I've had some very specific instances that have knocked the fact idea that I am unworthy of acceptance and lacking in value way out of the ballpark and into my head so succinctly it becomes really hard to dislodge it from my brain. The easiest of these experiences to talk about that still can make me cry if you catch me on the right day is the story of when I went through rush before the start of my freshman year of college. If you're not from the south or a school with a massive Greek system, you might not fully understand this, but I was not invited back to any houses for preference night. I was cut from recruitment. Now, part of me wishes I could say this was because I didn't have community service hours, or had made mediocre grades, or didn't have recommendations. But, I know none of that is true. I graduated in the top 2% of my high school class, I was a legacy to a house not only on campus, but to the house my mom was actually a member of years before (she went to OU, too), I had volunteer hours out my ears, recommendations in triplicate to EVERY house, I'd held leadership positions in almost every organization I was involved with in high school which equated to about 8 in total, I was rushed by family friends' children at almost every house I went to, and I was savvy when I went through. I wore the right thing, said the right words, was excited, open, willing and so very ready to join.

On paper I was a perfect rushee; an ideal PNM. I was also fat. In reality I became the girl that no one wanted to wear their letters, to invite to date parties, to mar their pictures on facebook. To say I was devastated is an understatement of epic proportions. The message came through loud and clear. I was not worthy as I was, as I am.

Now, I did end up pledging in the spring of my freshman year to a wonderful house full of women I came to love dearly. They also happen to be one of the 11 houses that cut me the fall before, but I found a place to belong.

But, this is just one of the cases where I learned I was not worthy of people to love me because of who I am with devastating clarity. 

In my personal life, it's sometimes really hard...

I found this picture on pintrest earlier this afternoon. For the people I care for, want to spend time with, find myself drawn to, I see that I work really hard to impress them. I feel the need to make sure they recognize what I can do for them, and then that's why I'm allowed to hang around. If I'm indispensable, then I'm not so easy to ditch. I'm worth the effort.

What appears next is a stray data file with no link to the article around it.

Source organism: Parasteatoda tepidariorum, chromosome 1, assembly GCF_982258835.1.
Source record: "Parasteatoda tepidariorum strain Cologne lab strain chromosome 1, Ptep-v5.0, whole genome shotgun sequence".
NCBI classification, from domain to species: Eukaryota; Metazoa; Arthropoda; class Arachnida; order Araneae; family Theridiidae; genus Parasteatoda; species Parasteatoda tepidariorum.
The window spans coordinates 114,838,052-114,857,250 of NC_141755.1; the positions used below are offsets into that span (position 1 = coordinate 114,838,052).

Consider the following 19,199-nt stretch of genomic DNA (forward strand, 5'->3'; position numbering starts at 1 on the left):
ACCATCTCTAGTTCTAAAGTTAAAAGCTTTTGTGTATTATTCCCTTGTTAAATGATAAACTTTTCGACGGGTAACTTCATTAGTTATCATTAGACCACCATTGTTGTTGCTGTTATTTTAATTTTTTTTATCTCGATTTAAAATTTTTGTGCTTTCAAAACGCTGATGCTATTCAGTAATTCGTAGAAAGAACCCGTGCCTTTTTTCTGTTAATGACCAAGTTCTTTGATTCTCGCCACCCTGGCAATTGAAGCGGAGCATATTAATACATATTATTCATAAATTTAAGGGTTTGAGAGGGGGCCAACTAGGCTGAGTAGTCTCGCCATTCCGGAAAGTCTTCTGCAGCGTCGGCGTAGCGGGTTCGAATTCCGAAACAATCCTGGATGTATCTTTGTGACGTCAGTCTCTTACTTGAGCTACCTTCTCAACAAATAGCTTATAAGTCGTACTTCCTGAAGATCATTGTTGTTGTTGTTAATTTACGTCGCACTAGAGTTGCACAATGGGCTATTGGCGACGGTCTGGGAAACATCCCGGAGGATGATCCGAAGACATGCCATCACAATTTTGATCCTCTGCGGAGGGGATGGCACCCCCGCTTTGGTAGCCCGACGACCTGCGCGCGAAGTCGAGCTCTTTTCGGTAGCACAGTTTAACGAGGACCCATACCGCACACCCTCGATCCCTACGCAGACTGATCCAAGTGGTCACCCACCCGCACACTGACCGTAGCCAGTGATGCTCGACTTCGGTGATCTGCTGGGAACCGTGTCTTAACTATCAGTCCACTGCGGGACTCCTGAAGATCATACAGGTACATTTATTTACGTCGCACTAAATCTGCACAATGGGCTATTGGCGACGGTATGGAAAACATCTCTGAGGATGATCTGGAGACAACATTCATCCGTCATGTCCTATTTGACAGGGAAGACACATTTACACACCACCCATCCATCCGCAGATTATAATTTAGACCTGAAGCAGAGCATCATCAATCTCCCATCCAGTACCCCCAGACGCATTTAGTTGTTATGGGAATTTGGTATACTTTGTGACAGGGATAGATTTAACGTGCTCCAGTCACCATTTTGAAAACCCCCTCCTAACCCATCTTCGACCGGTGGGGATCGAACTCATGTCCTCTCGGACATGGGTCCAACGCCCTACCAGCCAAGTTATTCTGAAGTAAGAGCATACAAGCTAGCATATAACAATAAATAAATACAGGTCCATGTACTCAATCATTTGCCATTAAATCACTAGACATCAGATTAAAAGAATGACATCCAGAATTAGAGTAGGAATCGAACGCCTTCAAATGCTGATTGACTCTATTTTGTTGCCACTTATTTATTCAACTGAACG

Therapy Man (my doctor... he doesn't know that I call him that, haha) says that I shouldn't do this. He says my overachiever tendencies are a great thing in general, but when I let them overrun my ability to see that I am worthy - just as I am, I tear myself down far worse than anyone else ever could. 

And it's hard. Very hard. I've had quite a few experiences, more recently than in my past, where someone has told me that I am not good enough as I am. When that's replayed in my head over and over I simply hear, "I am not worth it. I do not have value outside what I can prove I am able to give. So prove it. If you can't - obviously you don't deserve it." Whatever "it" is. I do not doubt my capabilities to perform, but faith in others to want me just as I am without what I can give them is not a sure thing in my head. 

So, I'm working on it.

On my other blogs that I've had (and not kept up with), I would never have written about this. Never. But, this is a place for me to be myself, to be honest. So, I'm being honest. I'm not perfect, I don't have all the answers, I need help and have asked for it.

I'm finding a way to make sure I know I am worth it. 


Alyssa @ Sugar, Spice, and a Dash of Advice said...

Hi Mallory! I wanted to respond to your comment you left on my blog but your email address isn't attached! This was such a thoughtful and raw post and your strength shines through. I would love to talk about my job anytime, feel free to send me an email :) Nice to "meet" you!